Gatsby is, of course, a historical document, a reference text for a period of history that we are endlessly fascinated with: the fashion, the distinct language, America at that specific time. To read it is to see a vision of the 20th century American Dream as if trapped in amber. But that’s barely scratching the surface. When you start, you find that it’s a book almost entirely created from subtext. The book is also about collapse, degradation, the seen and unseen, lust, sexuality, lies, and constructs. In chapter three of the novel, Nick Carraway finds the Owl-eyed man in Gatsby’s library, surprised that the books there are real; that they aren’t simply covered lies. Gatsby went to the trouble of creating them, just as Fitzgerald did with the novel’s subtexts. It’s our job, as readers, to find them.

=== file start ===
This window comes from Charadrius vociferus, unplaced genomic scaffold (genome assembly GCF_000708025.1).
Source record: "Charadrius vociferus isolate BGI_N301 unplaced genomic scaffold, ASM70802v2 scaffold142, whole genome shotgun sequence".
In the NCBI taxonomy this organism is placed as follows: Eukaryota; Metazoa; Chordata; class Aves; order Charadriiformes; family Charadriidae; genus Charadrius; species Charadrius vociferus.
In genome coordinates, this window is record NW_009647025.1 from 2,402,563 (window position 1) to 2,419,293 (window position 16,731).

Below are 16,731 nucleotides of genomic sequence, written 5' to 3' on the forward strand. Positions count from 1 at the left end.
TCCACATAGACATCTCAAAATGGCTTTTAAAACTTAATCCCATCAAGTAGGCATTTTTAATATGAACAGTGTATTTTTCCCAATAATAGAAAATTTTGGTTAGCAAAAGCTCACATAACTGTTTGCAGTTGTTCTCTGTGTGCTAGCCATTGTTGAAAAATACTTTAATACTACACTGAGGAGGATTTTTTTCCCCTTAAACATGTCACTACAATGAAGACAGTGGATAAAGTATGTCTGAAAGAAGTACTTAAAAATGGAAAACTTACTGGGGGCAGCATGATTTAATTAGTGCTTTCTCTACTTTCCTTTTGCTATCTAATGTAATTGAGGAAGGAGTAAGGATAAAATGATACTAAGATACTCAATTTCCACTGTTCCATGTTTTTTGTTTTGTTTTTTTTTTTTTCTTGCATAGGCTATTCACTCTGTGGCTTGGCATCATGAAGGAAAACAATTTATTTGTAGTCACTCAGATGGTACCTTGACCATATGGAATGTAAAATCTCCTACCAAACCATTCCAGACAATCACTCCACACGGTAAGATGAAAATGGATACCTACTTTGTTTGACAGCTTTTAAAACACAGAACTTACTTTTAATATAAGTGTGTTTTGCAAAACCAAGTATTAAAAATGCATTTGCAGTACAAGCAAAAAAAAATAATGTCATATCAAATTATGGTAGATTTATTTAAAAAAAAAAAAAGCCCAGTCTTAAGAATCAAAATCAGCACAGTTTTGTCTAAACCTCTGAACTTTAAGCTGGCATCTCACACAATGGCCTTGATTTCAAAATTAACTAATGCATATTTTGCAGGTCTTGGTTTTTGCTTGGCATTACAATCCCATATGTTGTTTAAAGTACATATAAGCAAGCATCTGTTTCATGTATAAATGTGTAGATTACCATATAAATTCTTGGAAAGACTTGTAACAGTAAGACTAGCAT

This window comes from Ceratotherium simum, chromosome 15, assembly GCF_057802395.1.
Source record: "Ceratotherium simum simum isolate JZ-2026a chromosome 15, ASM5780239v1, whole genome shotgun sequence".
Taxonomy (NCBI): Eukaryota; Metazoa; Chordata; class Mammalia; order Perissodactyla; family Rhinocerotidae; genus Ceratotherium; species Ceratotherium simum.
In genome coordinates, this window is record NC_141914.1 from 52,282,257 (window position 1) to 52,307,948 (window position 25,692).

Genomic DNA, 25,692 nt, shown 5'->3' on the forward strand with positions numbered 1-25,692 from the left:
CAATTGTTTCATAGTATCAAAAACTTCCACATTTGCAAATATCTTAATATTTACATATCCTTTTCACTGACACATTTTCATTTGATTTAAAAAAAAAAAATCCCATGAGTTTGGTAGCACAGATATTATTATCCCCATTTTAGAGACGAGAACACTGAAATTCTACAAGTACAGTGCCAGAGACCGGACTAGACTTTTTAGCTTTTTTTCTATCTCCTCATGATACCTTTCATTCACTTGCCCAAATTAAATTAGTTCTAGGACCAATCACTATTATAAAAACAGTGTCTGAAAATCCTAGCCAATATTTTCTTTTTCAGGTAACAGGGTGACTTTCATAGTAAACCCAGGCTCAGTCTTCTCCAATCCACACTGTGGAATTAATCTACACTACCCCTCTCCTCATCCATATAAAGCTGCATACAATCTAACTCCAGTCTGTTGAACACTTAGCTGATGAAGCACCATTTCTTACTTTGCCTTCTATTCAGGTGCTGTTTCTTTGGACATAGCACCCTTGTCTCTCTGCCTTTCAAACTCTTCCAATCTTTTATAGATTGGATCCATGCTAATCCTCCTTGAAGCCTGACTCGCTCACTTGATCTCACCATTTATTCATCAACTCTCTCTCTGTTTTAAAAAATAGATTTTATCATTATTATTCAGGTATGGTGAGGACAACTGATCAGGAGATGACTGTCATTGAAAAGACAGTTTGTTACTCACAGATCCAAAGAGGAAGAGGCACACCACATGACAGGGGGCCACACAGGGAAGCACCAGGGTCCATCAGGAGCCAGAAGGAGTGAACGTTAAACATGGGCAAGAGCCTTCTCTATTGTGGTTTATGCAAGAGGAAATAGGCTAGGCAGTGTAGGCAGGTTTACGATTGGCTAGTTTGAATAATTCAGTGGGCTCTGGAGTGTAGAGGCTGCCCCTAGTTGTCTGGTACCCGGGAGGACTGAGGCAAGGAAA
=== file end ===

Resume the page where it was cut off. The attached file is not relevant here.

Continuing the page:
The Great Gatsby was, for me, the book where I practiced reading for myself for the first time. I remember it well: being faced with this slip of a book that I hadn’t, for my sins, heard of before it was given to me in school. I remember devouring it in the shortest amount of time, racing through to the end and being left with questions that I had no answers to. What was the green light, really? What relevance did the eyes of Doctor T. J. Eckleburg have? Was the whole story – the whole metafictional text being written by Carraway – a lie? I had read the just-released Fight Club the summer before I read Gatsby. I remember wondering, for a second, if there weren’t echoes throughout both texts; if Jay Gatsby wasn’t just a figment of Carraway’s imagination; if, somehow, there wasn’t something stranger going on, a less perceptible untruth that I couldn’t quite grasp.